The World Heritage Sites are designated by UNESCO’s World Heritage Committee to be included in the UNESCO World Heritage Sites Program. These features may be natural, such as forests and mountain ranges, and may be man-made, such as buildings and cities, and may
be mixed. Each heritage site is the property of the state within its borders, but it receives the attention of international community to ensure that it is preserved for future generations. All 189- member States of the Convention are involved in the protection and preservation of these sites. The Egyptian Culture and Natural Heritage Sites are part of the UNESCO’s World Heritage Sites list. This paper will focus on one of the Egyptian Heritage Sites that is in the tentative list, is Bahariya Oasis. This research will focus on the history of the Oasis, its cultural and
natural heritage. And finally, the research will introduce a New Vision for Bahariya Oasis

Bahariya Oasis description

Bahariya Oasis is a depression, located in the western desert, 360 km from Cairo. It consists of Oases (Qasr – Mandishah – El-Bawiti – El-Hayz) and currently follow the governorate of Giza administratively and its current capital is El-Bawiti. the main economic sectors are agriculture, mining dates, olive and currently safari tourism. The agriculture products are dates, olives,
guavas, and mangos (Egyptian Monuments, 2018). El-Bawiti is considered the largest village and administrative center. Qasr is El-Bawiti’s
neighborhood. Mandishah has located to the east about ten kilometers away. El-Hayz is the southern village, it is far from the rest of the other villages, about fifty kilometers to the south of El-Bawiti (Kujanova, M., Pereira, L., Fernandes, V., Pereira, J. B., & Černý, V., 2009).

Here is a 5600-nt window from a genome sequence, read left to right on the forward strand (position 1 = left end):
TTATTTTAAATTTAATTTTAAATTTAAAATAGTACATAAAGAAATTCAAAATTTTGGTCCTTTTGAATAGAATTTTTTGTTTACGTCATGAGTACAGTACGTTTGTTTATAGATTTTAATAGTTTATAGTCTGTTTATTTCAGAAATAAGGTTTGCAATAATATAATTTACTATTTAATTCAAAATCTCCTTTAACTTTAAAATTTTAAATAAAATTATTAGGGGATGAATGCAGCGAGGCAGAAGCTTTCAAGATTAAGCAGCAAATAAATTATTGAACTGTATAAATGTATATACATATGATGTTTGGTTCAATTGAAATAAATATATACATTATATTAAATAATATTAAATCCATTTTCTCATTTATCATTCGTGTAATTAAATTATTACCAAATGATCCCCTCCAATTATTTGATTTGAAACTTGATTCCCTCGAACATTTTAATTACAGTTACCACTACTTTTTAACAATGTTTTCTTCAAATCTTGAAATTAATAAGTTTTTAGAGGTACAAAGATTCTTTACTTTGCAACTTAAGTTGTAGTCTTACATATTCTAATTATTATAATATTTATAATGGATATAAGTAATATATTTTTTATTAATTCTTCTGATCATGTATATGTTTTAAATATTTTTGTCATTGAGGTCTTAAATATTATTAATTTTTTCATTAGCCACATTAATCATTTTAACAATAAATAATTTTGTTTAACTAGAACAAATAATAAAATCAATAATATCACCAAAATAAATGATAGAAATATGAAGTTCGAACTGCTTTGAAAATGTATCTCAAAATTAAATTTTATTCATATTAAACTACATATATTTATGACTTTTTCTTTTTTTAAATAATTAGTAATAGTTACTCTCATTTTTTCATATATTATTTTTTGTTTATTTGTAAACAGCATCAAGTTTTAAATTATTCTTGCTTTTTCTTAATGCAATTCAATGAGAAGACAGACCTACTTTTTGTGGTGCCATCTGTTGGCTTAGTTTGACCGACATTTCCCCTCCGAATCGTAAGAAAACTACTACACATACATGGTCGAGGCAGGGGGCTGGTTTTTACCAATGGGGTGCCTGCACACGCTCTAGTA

The history of Bahariya Oasis dates back to the prehistory era. Archaeological excavations conducted in El-Hayz area, “north of Bahariya Oasis, about 37 km from El-Bawiti” revealed that the area was inhabited by the population in the middle of the Holocene geological era, a
million years ago, and its people lived near the lakes that formed by rain, the area of this population was 20-200 square meters, but the actual area of these sites ranged from 20-80 square meters (Egyptian Monuments, 2018).

The archaeological remains recovered from these sites included the remains of stone tools, single and double-headed arrowheads, wide and sharp two-faced stone tools, two-pointed billet blades, remains of pieces of ostrich eggs (some of which were used as a perforator), and stone
balls. There is influence relation between the stone tools in the oasis and the Late Paleolithic tools in the Deshna region of the Nile valley (Hassan, F. A., 1999). It is noted here that the word “oasis” refers to an oasis in general and not specifically to Bahariya Oasis. it may have
been part of all the oasis of the Western Desert of Egypt at that time (Giddy, L. L, 1987). The references to the existence of Bahariya Oasis dates back the 6th dynasty, the Old Kingdom in the Ancient Egyptian History. The evidence was limited to the existence of relations between
the Nile Valley and Western Oasis on the written documents, due to the lack of archaeological material available from Oasis of that era. The autobiography of Harkhuf, written on the walls of his tomb in Aswan, is documented in 58 columns inscribed on the front of the cemetery. He served in the reigns of King Merenre and Pepi II and became governor of Upper Egypt. He said on the right side of his grave: “Then His Majesty sent me for the third time to Iam.” He went from the region in the way of the oasis.

The Culture Heritage of Bahariya Oasis:

In Bahariya Oasis, there are large number of historical places; temples, chapels, tombs, tombs date back to the Saite dynasty, Tombs of El-Bawiti, Palace of Allam, Ain El-Meftela chapels, Temple of God Bes, Temple of Alexander the Great, The Golden Mummies Valley, GrecoRoman, Coptic and Islamic monuments, and a number of natural sites with fascinating views that are unmatched in the world, such as the eyes of natural water and environmental sites such as the Museum of the Heritage of Bahariya Oasis, the White and Black Desert, and Crystal Mount (Egyptian Monuments, 2018).